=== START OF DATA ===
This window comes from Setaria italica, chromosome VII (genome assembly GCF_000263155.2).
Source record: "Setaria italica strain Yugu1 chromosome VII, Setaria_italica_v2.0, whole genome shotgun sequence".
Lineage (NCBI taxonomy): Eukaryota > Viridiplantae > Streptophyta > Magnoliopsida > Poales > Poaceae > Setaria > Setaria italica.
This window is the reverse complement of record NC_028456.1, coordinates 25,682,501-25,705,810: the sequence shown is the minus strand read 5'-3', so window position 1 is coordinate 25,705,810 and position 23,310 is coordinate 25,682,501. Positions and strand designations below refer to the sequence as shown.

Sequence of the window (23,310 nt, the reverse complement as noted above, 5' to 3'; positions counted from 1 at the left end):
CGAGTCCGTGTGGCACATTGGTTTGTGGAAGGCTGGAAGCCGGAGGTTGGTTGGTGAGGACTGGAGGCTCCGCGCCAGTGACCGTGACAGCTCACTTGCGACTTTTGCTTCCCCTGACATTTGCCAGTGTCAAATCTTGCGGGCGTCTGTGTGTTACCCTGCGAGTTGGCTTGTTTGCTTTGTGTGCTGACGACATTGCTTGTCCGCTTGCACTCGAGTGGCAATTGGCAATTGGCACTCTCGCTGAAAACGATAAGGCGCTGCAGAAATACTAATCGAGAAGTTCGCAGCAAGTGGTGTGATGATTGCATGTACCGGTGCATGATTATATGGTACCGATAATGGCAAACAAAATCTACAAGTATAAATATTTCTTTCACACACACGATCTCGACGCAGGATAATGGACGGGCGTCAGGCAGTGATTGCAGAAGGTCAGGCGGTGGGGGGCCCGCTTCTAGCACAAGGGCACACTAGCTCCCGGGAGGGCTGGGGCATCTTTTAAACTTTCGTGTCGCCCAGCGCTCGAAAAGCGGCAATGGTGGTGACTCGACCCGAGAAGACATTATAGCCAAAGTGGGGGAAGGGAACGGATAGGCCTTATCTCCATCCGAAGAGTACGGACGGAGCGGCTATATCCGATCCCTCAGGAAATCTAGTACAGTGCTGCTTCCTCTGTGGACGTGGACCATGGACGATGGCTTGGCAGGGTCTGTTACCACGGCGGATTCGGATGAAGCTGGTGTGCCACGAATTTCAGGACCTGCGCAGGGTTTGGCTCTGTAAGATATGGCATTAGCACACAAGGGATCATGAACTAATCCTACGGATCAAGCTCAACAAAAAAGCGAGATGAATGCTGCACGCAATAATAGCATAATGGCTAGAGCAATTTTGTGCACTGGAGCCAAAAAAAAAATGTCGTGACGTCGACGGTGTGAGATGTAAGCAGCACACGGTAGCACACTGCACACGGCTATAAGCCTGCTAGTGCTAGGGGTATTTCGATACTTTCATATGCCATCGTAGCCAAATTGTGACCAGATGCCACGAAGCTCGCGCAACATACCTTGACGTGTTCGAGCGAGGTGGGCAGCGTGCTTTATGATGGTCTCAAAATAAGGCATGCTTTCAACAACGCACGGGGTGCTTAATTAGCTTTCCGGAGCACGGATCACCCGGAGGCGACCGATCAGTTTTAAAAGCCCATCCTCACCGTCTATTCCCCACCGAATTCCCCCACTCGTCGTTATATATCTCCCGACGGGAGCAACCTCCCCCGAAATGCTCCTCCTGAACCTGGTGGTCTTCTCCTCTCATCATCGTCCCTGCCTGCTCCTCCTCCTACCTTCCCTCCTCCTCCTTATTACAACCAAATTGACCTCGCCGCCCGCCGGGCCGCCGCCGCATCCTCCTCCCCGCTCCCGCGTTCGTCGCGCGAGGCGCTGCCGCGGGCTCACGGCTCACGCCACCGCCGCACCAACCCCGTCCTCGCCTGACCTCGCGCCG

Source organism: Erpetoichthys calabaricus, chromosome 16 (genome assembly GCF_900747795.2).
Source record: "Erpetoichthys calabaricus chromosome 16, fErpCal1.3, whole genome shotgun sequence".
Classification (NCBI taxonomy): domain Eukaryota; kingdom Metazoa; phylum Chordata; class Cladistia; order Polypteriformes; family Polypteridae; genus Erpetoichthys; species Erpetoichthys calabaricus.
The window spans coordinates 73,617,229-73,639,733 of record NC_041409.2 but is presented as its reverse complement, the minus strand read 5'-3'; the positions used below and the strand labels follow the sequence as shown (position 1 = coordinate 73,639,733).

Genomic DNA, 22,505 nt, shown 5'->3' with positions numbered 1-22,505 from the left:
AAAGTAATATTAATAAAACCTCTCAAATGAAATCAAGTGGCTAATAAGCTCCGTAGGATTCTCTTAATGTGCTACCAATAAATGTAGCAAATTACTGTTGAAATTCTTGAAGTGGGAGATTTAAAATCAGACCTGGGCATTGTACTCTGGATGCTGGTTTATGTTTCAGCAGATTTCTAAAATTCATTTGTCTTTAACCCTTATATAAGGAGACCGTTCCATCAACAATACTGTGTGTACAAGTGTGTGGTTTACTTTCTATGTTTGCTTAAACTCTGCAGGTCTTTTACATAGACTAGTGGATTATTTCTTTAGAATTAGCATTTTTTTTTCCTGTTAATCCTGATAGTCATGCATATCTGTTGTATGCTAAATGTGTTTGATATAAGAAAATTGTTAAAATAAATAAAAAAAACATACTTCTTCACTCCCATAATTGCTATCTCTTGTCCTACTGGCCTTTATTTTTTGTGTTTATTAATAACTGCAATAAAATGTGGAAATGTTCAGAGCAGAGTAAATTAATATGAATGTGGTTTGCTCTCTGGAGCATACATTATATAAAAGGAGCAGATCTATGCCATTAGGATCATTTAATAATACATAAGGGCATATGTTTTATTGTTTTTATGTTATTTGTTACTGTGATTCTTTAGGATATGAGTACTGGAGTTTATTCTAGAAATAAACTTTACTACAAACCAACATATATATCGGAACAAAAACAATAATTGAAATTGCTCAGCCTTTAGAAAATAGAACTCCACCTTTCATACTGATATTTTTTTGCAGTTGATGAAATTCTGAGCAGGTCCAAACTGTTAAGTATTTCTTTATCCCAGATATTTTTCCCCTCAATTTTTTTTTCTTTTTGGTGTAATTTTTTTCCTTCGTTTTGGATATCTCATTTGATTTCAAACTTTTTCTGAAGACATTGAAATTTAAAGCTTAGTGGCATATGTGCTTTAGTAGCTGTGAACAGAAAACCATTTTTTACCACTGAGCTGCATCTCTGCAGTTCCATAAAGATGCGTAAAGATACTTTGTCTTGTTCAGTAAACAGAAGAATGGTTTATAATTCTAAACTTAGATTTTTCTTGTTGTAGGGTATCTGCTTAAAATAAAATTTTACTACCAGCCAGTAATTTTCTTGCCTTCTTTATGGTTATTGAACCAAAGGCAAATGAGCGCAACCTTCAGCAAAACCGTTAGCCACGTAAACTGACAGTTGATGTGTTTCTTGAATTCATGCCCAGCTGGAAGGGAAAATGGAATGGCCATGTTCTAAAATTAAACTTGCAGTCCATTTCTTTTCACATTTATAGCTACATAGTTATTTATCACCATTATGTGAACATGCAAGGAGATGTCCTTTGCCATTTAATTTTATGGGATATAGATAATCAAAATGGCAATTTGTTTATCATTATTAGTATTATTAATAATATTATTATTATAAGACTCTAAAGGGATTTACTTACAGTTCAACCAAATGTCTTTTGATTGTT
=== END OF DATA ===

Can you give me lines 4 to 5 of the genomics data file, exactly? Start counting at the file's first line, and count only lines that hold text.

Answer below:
This window is the reverse complement of record NC_028456.1, coordinates 25,682,501-25,705,810: the sequence shown is the minus strand read 5'-3', so window position 1 is coordinate 25,705,810 and position 23,310 is coordinate 25,682,501. Positions and strand designations below refer to the sequence as shown.

Sequence of the window (23,310 nt, the reverse complement as noted above, 5' to 3'; positions counted from 1 at the left end):